China sent Liu Yang – its first woman astronaut — into orbit on Saturday, along with two others, to achieve the country's first manual space docking.
Shenzhou-9 is China's fourth manned space mission and blasted off on schedule at 6:37 p.m. local time from the Jiuquan Satellite Launch Center the Gobi desert in the northwest of the country, according to Agence France-Presse. Chang Wanquan, commander-in-chief of China's manned space program, said the rocket had entered orbit and declared the launch a "complete success."
Liu, a 33-year-old air force pilot, Jing Haipeng and Liu Wang will dock with a prototype space lab created last year in a major step toward building a larger, more permanent space station by 2020, reported the Guardian. The astronauts will be there for about a week, with two living and working inside the module to test life-support systems and one remaining in the capsule to deal with any emergencies.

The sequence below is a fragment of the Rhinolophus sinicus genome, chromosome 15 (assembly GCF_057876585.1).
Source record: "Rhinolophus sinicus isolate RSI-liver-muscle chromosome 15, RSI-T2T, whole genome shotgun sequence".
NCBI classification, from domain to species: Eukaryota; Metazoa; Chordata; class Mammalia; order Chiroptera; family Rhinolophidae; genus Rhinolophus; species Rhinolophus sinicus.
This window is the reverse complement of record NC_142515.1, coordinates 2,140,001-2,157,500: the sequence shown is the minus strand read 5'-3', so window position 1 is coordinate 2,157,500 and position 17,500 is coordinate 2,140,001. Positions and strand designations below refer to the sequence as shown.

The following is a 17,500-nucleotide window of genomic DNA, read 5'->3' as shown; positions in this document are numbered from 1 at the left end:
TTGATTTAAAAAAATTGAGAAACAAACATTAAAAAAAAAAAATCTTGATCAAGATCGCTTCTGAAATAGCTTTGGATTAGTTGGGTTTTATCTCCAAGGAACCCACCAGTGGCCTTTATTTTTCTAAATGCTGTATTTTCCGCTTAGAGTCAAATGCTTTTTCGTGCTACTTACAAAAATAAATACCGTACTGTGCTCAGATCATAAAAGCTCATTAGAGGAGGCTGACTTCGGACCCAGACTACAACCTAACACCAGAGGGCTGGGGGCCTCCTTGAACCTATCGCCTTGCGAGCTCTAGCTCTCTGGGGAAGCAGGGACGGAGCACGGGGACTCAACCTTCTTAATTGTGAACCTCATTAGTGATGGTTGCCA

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"I believe that we can achieve this goal [of a permanent space station by 2020], because we already have the basic technological capability," Zhou Jianping, the chief designer of China's manned space engineering project, told reporters before the launch, according to Reuters.
The launch was seen on state television and showed the three astronauts waving from the cabin until moments before the blast-off, reported Reuters. A red sign with the Chinese symbol for good fortune hung behind them.